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## Re: [ontolog-forum] "Ontology-based Standards" mini-series session-4 - T

 To: ontolog-forum@xxxxxxxxxxxxxxxx Tara Athan Sun, 13 Oct 2013 15:19:56 -0400 <525AF25C.5000705@xxxxxxxxxx>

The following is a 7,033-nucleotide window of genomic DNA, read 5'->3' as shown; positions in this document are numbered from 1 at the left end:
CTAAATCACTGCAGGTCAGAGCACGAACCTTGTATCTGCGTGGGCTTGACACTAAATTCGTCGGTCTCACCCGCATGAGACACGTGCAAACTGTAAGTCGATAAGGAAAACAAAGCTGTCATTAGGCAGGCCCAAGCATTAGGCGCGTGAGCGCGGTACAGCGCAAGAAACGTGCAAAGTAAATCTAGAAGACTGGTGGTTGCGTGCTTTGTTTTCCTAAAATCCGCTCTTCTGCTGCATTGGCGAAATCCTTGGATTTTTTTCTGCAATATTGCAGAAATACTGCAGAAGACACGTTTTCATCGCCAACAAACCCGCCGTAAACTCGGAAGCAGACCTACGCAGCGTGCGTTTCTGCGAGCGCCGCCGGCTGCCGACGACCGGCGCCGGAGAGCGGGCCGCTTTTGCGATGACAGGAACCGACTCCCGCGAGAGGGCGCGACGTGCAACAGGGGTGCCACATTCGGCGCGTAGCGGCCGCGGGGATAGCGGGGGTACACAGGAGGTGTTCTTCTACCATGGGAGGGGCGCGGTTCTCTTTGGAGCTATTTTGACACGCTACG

```A classical reference regarding concepts in metrology is Krantz et al http://www.amazon.com/Foundations-Measurement-Volume-Representations-Mathematics/dp/0486453146    (01) .    (02) Since it is not downloadable, I'll attempt to give a summary of the points I think are relevant to the development of ontologies of measurement.    (03) The foundational concepts employed in this reference are * a "relational structure", consisting of a set of mathematical entities (such as positive real numbers) and one or more relations among them. * A "numerical assignment" is a homomorphism that maps physical entities and measurement procedures into a relational structure in a way that the properties of the procedures are preserved.    (04) From these foundations, it can be shown that measurement theories corresponding to particular relational structures may be grouped into families according to the "permissible transformations" that may be applied to a numerical assignment that result in another numerical assignment. The familiar Stevens scale types correspond to certain families:    (05) * Ratio scale: entities are 1-dimensional (e.g. real or positive real numbers), and permissible transformation are only multiplication by a positive scalar constant. Extensive measurements such as length fall into this family.    (06) * Log-Interval scale: entities are again 1-dimensional, but typically only the positive real numbers, and permissible transformations include raising to a power in addition to multiplication by a positive scalar constant. Intensive measurements such as absolute temperature and density fall into this family. It's called log-interval because taking the log gives a theory in the "interval-scale" family, and Stevens recognized its existence in his original work, although it is usually not included in elementary treatments today.    (07) and so on. For ordinal-scale measurements, permissible transformations include any strictly monotonic function.    (08) However, there are plenty of measurement theories that do not fit into these families, notably, multi-dimensional theories.    (09) Tara    (010) _________________________________________________________________ Message Archives: http://ontolog.cim3.net/forum/ontolog-forum/ Config Subscr: http://ontolog.cim3.net/mailman/listinfo/ontolog-forum/ Unsubscribe: mailto:ontolog-forum-leave@xxxxxxxxxxxxxxxx Shared Files: http://ontolog.cim3.net/file/ Community Wiki: http://ontolog.cim3.net/wiki/ To join: http://ontolog.cim3.net/cgi-bin/wiki.pl?WikiHomePage#nid1J    (011) ```